I remember the day I first saw her. There I was in a large crowd amongst merchants peddling me the latest and greatest inventions and innovations, and that’s when I saw her. She was rather plain, almost homely in appearance, but I had fallen head over heels. And I left that day with her in my arms. Truth be told, I had arrived at the gun show in pursuit of a Colt AR-15, and left with my Ugly Duckling. A Romanian parts kit built AK-47.
Since that day, almost 10 years ago, I have never stopped using the AK platform rifle. I have fired thousands upon thousands of rounds, purposely tortured rifles, and compared them to just about everything else on the market. There is no other long arm I would ever want to carry during the apocalypse.
After thousands of rounds, none of my AK platform rifles have suffered a failure to feed, jam or even a misfire. That just doesn’t happen with an AR-15. Yes, accuracy is in the hands of an AR platform firearm, but reliability goes to the AK. To be honest, accuracy is not bad at all. It is not nearly the “Communist Blunderbuss” that many shooters crack it up to be. I can easily achieve 1-3 inch groups at 100 yards, and 3-4 inches at 200 yards. Perfectly able to bring down deer-sized game.
When I first joined the ranks of AK owners, there were not all that many of us compared to AR-15 and M1A owners. I would show up at the shooting range and when I pulled out my AK I would receive some very curious looks.
In the 1990s, and early 2000s, almost every AK platform rifle was an import. The most common rifles at this time by far were the Norinco and Polytech rifles that were produced in Communist China. As opposed to just about everything else made in China, they were extremely well-built with 1.5mm receivers, chrome-lined barrels, and excellent workmanship. Other common rifles were several different models of Romanian AKs — the most popular by far being the WASR 10 – and there were a few Egyptian MAADIs. There were other European imports, too. One thing for sure: There was no such thing as an American-made AK. That, though, has changed.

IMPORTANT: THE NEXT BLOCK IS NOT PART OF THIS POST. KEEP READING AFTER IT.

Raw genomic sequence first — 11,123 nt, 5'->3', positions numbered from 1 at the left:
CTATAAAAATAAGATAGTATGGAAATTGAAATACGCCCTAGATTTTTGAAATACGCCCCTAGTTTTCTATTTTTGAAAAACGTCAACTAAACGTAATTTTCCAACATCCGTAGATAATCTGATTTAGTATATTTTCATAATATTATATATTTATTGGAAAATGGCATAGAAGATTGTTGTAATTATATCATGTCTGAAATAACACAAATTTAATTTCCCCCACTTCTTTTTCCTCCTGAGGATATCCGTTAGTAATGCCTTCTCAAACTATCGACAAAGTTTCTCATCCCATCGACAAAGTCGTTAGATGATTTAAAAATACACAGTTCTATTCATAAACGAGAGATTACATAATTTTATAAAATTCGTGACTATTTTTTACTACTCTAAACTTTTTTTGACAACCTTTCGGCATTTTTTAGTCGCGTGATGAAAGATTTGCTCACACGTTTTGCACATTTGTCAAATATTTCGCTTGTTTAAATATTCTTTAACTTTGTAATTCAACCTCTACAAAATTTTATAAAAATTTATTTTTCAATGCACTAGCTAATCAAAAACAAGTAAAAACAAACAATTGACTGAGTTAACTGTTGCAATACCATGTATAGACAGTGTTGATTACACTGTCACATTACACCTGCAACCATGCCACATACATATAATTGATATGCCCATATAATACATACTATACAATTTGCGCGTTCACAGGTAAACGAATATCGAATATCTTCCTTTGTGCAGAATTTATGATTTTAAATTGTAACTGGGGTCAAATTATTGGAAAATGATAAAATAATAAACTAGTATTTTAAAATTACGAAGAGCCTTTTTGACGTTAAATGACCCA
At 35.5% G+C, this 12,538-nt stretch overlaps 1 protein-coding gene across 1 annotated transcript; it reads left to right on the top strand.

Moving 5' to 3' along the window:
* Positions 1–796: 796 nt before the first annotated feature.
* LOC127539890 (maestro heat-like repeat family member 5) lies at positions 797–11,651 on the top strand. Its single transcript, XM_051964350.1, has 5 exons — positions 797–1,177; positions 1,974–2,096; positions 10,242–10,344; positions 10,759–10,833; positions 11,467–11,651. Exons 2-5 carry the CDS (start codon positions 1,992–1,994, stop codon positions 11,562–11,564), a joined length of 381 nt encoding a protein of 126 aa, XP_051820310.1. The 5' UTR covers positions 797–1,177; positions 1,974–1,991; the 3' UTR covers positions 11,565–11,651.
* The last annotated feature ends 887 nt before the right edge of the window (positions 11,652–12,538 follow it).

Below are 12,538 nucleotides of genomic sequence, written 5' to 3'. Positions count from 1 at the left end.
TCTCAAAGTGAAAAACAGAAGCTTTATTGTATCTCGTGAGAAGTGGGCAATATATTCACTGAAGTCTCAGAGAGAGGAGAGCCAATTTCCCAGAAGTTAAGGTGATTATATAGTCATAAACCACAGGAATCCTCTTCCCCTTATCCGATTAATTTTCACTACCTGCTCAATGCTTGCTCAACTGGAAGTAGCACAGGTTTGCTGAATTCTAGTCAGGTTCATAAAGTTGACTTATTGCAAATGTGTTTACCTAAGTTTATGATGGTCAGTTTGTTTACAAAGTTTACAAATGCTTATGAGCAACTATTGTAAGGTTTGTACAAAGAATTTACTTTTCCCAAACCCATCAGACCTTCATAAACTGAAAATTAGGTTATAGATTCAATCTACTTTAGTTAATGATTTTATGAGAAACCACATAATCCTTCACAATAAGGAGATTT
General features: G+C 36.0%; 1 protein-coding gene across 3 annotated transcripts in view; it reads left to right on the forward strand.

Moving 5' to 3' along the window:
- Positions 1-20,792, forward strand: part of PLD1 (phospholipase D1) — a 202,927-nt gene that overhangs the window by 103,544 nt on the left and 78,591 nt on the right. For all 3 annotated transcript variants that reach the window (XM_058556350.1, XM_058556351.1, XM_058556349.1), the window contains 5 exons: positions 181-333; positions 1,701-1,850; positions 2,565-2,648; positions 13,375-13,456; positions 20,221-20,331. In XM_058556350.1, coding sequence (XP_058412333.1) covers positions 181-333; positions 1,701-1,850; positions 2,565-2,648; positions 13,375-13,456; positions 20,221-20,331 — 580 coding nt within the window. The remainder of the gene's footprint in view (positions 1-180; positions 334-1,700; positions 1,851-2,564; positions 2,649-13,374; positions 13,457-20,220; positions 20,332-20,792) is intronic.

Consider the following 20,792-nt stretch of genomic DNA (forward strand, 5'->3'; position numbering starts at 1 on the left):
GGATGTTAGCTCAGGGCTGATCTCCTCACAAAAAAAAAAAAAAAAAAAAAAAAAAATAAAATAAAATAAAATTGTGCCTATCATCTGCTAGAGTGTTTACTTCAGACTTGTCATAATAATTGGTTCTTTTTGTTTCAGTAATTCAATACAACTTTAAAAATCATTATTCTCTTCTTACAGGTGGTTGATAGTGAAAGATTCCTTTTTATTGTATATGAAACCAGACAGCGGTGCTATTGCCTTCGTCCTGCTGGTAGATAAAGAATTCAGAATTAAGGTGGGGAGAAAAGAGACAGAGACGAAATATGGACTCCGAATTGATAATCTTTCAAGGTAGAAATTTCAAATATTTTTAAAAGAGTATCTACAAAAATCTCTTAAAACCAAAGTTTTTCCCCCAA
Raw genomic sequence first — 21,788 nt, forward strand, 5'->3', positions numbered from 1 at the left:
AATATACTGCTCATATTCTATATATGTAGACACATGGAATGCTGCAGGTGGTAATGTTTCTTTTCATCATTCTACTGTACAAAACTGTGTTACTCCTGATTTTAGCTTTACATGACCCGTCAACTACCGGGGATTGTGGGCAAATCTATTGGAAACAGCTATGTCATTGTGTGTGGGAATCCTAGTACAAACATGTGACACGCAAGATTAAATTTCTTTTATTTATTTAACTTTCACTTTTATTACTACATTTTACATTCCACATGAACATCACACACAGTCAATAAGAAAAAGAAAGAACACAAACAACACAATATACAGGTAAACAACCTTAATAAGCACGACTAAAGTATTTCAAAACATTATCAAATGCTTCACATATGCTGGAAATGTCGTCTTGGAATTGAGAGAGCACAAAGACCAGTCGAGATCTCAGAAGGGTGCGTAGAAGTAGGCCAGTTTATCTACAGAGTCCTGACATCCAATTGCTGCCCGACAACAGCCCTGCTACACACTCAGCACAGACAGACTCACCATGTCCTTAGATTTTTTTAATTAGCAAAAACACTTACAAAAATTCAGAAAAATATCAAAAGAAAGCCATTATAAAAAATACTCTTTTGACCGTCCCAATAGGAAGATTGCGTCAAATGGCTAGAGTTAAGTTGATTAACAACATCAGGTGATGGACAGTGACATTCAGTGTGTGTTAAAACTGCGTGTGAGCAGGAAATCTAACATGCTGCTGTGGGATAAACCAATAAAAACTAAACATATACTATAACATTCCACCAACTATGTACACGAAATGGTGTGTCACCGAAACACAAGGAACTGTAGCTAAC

Made in ‘Merica
Arsenal in Las Vegas, Nevada, was really just about the first truly American-made AK. Arsenal both imported rifles and built new production rifles at their new state-of-the-art facility. Quality was and still is extremely high. Most other American AK producers purchased de-milled former Communist weapons in parts kits and reassembled them in semi-automatic-only variants for US civilian use. For many years the quality of these thrown-together parts guns was either really great, or criminally horrible.
Not so with Arsenal. Every AK that rolls off their line was and is new production. Cold hammer forged chrome lined barrels are standard, as are properly riveted receivers and aligned sights. Rifles are offered with either a stamped receiver, or forged receiver (whatever floats your boat). Chamberings include the venerable 7.62x39mm, the 5.45x39mm, and the US 5.56x45mm. With Arsenal you will pay around $1,000, or slightly north thereof, but you will have a rifle that your great grandson will pass down.
Century Arms, for many years, was the company that produced guns that were ugly and cheap, but that never seemed to die. It became a well-known fact that Century took the cheap way around things and installed barrels chambered in 5.56x45mm on a rifle chambered for the Russian 5.45x39mm. The results were bad. Very bad. Combine that with horrible customer service and warranty, and Century Arms rightly incurred the wrath of many AK shooters around the nation.
I think Century Arms took a hint starting around 2012, because all of a sudden they stopped producing junk. Century overhauled their company and started keeping a close eye on quality, and the firearms community noticed.